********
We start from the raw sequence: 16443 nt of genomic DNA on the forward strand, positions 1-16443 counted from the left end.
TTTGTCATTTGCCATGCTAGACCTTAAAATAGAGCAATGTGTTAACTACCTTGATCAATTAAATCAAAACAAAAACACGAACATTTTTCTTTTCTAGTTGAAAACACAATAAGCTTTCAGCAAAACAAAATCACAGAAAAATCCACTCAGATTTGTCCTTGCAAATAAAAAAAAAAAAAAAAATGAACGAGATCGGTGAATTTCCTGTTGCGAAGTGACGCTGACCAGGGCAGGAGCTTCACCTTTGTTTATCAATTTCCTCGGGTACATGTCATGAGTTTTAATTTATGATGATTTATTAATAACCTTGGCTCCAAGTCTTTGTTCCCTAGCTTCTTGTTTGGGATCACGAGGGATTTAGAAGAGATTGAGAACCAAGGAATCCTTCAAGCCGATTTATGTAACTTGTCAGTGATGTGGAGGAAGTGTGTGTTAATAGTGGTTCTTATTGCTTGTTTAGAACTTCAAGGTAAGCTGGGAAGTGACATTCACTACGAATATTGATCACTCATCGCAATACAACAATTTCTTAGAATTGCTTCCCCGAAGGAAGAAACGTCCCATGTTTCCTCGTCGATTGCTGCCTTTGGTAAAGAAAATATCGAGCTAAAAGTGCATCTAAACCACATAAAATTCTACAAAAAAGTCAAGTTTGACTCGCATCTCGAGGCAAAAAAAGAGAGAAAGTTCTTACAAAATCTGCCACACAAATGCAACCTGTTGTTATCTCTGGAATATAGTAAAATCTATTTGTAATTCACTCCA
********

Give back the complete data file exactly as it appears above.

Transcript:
We start from the raw sequence: 16443 nt of genomic DNA on the forward strand, positions 1-16443 counted from the left end.
TTTGTCATTTGCCATGCTAGACCTTAAAATAGAGCAATGTGTTAACTACCTTGATCAATTAAATCAAAACAAAAACACGAACATTTTTCTTTTCTAGTTGAAAACACAATAAGCTTTCAGCAAAACAAAATCACAGAAAAATCCACTCAGATTTGTCCTTGCAAATAAAAAAAAAAAAAAAAATGAACGAGATCGGTGAATTTCCTGTTGCGAAGTGACGCTGACCAGGGCAGGAGCTTCACCTTTGTTTATCAATTTCCTCGGGTACATGTCATGAGTTTTAATTTATGATGATTTATTAATAACCTTGGCTCCAAGTCTTTGTTCCCTAGCTTCTTGTTTGGGATCACGAGGGATTTAGAAGAGATTGAGAACCAAGGAATCCTTCAAGCCGATTTATGTAACTTGTCAGTGATGTGGAGGAAGTGTGTGTTAATAGTGGTTCTTATTGCTTGTTTAGAACTTCAAGGTAAGCTGGGAAGTGACATTCACTACGAATATTGATCACTCATCGCAATACAACAATTTCTTAGAATTGCTTCCCCGAAGGAAGAAACGTCCCATGTTTCCTCGTCGATTGCTGCCTTTGGTAAAGAAAATATCGAGCTAAAAGTGCATCTAAACCACATAAAATTCTACAAAAAAGTCAAGTTTGACTCGCATCTCGAGGCAAAAAAAGAGAGAAAGTTCTTACAAAATCTGCCACACAAATGCAACCTGTTGTTATCTCTGGAATATAGTAAAATCTATTTGTAATTCACTCCA